[37]} The generalization of this statement, namely that the laws of special relativity hold to good approximation in freely falling (and non-rotating) reference frames, is known as the
Einstein equivalence principle, a crucial guiding principle for generalizing special-relativistic physics to include gravity.^{
[38]}
The same experimental data shows that time as measured by clocks in a gravitational field—
proper time, to give the technical term—does not follow the rules of special relativity. In the language of spacetime geometry, it is not measured by the
Minkowski metric. As in the Newtonian case, this is suggestive of a more general geometry. At small scales, all reference frames that are in free fall are equivalent, and approximately Minkowskian. Consequently, we are now dealing with a curved generalization of Minkowski space. The
metric tensor that defines the geometry—in particular, how lengths and angles are measured—is not the Minkowski metric of special relativity, it is a generalization known as a semi- or
pseudo-Riemannian metric. Furthermore, each Riemannian metric is naturally associated with one particular kind of connection, the
Levi-Civita connection, and this is, in fact, the connection that satisfies the equivalence principle and makes space locally Minkowskian (that is, in suitable
locally inertial coordinates, the metric is Minkowskian, and its first partial derivatives and the connection coefficients vanish).^{
[39]}
Having formulated the relativistic, geometric version of the effects of gravity, the question of gravity's source remains. In Newtonian gravity, the source is mass. In special relativity, mass turns out to be part of a more general quantity called the
energy–momentum tensor, which includes both
energy and momentum
densities as well as
stress:
pressure and shear.^{
[40]} Using the equivalence principle, this tensor is readily generalized to curved spacetime. Drawing further upon the analogy with geometric Newtonian gravity, it is natural to assume that the
field equation for gravity relates this tensor and the
Ricci tensor, which describes a particular class of tidal effects: the change in volume for a small cloud of test particles that are initially at rest, and then fall freely. In special relativity,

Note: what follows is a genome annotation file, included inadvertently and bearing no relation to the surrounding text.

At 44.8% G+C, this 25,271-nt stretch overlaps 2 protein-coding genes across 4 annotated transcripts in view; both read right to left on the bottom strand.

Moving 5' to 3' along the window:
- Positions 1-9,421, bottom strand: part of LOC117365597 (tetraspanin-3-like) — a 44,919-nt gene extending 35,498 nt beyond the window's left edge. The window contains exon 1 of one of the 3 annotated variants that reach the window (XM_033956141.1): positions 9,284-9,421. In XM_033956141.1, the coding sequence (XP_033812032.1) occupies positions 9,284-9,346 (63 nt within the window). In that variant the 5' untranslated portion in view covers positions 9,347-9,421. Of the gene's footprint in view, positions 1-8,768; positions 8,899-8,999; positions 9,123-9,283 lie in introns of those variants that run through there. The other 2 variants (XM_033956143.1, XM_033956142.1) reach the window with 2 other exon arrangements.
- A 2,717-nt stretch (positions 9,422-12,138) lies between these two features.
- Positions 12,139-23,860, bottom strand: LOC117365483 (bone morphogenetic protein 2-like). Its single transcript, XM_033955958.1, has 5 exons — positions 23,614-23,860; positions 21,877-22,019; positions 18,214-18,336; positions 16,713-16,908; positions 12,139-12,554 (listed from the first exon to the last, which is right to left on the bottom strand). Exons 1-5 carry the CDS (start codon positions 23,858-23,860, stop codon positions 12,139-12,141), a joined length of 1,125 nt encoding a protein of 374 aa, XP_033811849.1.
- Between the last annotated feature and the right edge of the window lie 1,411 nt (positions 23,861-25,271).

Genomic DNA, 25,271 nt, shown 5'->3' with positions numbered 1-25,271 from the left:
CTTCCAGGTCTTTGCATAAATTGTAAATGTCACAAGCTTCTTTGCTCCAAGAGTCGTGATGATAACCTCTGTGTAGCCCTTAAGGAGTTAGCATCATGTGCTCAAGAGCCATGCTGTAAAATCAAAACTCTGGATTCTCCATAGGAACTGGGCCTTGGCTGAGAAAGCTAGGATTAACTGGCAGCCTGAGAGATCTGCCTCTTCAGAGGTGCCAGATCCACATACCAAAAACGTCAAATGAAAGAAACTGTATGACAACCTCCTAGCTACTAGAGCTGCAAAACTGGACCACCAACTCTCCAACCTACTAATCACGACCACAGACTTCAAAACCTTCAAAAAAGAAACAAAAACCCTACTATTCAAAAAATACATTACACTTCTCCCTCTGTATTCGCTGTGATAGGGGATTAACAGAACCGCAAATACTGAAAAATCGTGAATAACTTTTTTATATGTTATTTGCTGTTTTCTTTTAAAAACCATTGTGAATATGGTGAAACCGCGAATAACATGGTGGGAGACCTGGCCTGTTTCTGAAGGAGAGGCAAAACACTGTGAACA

conservation of energy–momentum corresponds to the statement that the energy–momentum tensor is
divergence-free. This formula, too, is readily generalized to curved spacetime by replacing partial derivatives with their curved-
manifold counterparts,
covariant derivatives studied in differential geometry. With this additional condition—the covariant divergence of the energy–momentum tensor, and hence of whatever is on the other side of the equation, is zero—the simplest nontrivial set of equations are what are called Einstein's (field) equations:
On the left-hand side is the
Einstein tensor, $G_{\mu \nu }$, which is symmetric and a specific divergence-free combination of the Ricci tensor $R_{\mu \nu }$ and the metric. In particular,
$R=g^{\mu \nu }R_{\mu \nu }$
is the curvature scalar. The Ricci tensor itself is related to the more general
Riemann curvature tensor as
$R_{\mu \nu }={R^{\alpha }}_{\mu \alpha \nu }.$
On the right-hand side, $\kappa$ is a constant and $T_{\mu \nu }$ is the energy–momentum tensor. All tensors are written in
abstract index notation.^{
[41]} Matching the theory's prediction to observational results for
planetaryorbits or, equivalently, assuring that the weak-gravity, low-speed limit is Newtonian mechanics, the proportionality constant $\kappa$ is found to be ${\textstyle \kappa ={\frac {8\pi G}{c^{4}}}}$, where $G$ is the
Newtonian constant of gravitation and $c$ the speed of light in vacuum.^{
[42]} When there is no matter present, so that the energy–momentum tensor vanishes, the results are the vacuum Einstein equations,
$R_{\mu \nu }=0.$
In general relativity, the
world line of a particle free from all external, non-gravitational force is a particular type of geodesic in curved spacetime. In other words, a freely moving or falling particle always moves along a geodesic.
where $s$ is a scalar parameter of motion (e.g. the
proper time), and $\Gamma ^{\mu }{}_{\alpha \beta }$ are
Christoffel symbols (sometimes called the
affine connection coefficients or